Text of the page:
Friday, 5 August 2011

Stop Renting and Start Buying! Tips to Save For Your First Home and Find the Right Mortgage


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If you are a first home buyer currently renting your place and cursing the fact that you can't hang any of your paintings on the walls, then owning your own home probably seems a long way away. However, there are a number of savings strategies and first home buyer savings tools which you may not know about, but which you can use to your advantage to help you successfully apply for a dedicated, affordable and fully featured first home buyer loan.


Start Saving for your First Home

Most lenders will require between 5% and 10% of the property value for your home loan. On top of your deposit you also have to take into account costs such as loan application fees, stamp duty, lender's mortgage insurance, valuation fees and settlement fees. As a result, it is a good idea to budget another 5% of the property value for these expenses.
Now that you know how much it will take to get you into your own home, you can use the following tips to help you set up a savings plan to reach your goal:
  • Put away 20-30% of each pay cheque. Putting away this amount may seem like a lot, but it will help you reach your savings goal, show your lender that you have a committed savings history, and start getting you into the habit of living on a smaller amount, because once you start making mortgage repayments, it will take a bigger chunk of your income each month than your rent has been.
  • Clear your debts. Before you attempt to buy your first home, try to pay off as much of your debt as possible. This includes credit cards, personal loans and store accounts because the amount of debt you already have will impact the amount you can borrow. You also want to free up as much cash flow as possible so that you can quickly grow your savings, and so that once you are in your new home you aren't financially overcommitted with a number of credit card bills to pay on top of your mortgage. Plus, if you don't have credit card bills, you will be able to direct more of your income towards your home loan and pay it off sooner.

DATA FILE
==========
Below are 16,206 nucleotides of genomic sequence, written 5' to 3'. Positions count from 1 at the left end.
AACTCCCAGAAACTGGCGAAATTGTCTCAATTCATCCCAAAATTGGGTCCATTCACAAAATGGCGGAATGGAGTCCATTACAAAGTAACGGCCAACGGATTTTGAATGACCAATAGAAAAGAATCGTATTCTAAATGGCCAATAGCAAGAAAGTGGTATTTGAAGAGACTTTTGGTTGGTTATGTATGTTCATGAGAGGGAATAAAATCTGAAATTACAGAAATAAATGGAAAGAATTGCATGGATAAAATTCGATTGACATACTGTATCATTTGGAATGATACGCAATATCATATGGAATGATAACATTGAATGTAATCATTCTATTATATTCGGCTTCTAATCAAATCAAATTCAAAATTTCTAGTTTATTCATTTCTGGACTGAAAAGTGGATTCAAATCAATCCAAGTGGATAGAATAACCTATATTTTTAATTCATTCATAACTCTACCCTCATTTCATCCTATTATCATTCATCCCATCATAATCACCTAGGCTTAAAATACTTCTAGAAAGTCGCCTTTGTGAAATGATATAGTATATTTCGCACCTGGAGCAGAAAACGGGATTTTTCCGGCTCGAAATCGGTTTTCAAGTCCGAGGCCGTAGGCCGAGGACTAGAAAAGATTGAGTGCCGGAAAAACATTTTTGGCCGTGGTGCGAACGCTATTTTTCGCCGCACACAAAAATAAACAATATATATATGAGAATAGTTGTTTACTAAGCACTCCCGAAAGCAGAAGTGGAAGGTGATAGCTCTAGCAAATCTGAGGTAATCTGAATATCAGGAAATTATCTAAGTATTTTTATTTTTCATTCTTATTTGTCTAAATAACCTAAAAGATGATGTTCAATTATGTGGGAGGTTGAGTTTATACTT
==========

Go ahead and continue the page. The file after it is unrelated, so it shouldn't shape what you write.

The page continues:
• Budget for your lifestyle. Your lender will like to see that your home loan repayment doesn't account for more than 30% of your income each month, and budgeting for repayments of this amount can ensure that you will be able to afford your new home, and afford a comfortable and happy lifestyle. Therefore, part of your savings plan for buying your first home should include putting together a detailed budget so that you know what sort of home loan and lifestyle you can afford.

Loans for First Home Buyers

There are hundreds of different home loans available in Australia, from hundreds of different lenders. Luckily as a first home buyer you can narrow your search by looking for a loan with the following features which have been specifically tailored for first home buyers:
  • A small deposit is required.
  • Lower interest rates, often in the form of introductory rates which are discounted for a certain period while you adjust to being a mortgage holder.
  • Low or no ongoing fees.
  • Low or no application fees.
  • The ability to take a repayment holiday and defer your repayments.
If you are looking to qualify for first home buyer concessions on stamp duty costs, in some states there will be a limit to the value of the property you can purchase to be eligible. As the stamp duty costs and concessions vary from state to state, the property value cap will depend on your circumstances.
At the same time, be aware that in choosing a low interest rate, fee free home loan which is specifically targeted at first home buyers, you can be missing out on some great loan features. Features such as additional repayments or a 100% offset account are often not included in a basic first home buyer loan, but these features can help you repay your home loan sooner with very little effort, and save you thousands on interest. Therefore, make sure you look for a first home buyer loan which is both affordable, and meets the goals you have for repaying your mortgage.
This article was written by William from Home Loan Finder. Visit Home Loan Finder to compare mortgage brokers.